Why are some countries democracies while others are not? Why do some democracies survive while others fail? These are core questions in political science, sociology, history, and economics. Scholars have been trying to answer them ever since Aristotle. After 2,500 years of research, what do we know? How do we know it? This book answers the latter two questions.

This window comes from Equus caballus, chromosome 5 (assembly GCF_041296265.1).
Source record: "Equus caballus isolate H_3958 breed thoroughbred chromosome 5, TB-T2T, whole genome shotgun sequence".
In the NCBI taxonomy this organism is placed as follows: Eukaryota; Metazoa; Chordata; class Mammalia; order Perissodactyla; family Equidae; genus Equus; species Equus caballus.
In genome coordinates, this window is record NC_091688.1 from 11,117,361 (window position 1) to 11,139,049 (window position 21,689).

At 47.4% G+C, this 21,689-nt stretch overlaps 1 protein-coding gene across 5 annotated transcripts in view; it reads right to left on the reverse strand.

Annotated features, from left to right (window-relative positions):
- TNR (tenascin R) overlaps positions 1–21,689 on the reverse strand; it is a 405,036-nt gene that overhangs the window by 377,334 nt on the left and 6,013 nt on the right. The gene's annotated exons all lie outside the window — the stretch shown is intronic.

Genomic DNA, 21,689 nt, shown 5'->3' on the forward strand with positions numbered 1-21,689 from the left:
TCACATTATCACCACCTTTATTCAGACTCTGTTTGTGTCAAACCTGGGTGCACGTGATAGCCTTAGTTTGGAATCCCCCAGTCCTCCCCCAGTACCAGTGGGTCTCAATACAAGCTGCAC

After so much has been written on these matters, I am obliged to explain why we need this particular book on democracy. The answer is simple: to distill this vast literature down to a comprehensible critical survey! Democratization has been studied for so long and in so many different ways that the literature is overwhelming and bewildering. It encompasses ideas borrowed from the study of early modern Europe, strategic bargaining games, Asian cultures, measurement theory, public opinion about economic trends, legacies of colonialism, geographic networks, theories of class struggle, demographic trends, war and peace, and many other phenomena. There are dozens of hypotheses about the causes of democracy (Chapter 4 summarizes fifty-five of them). The first step toward digesting this mountain of scholarship is taking a comprehensive inventory of all the possible explanations.
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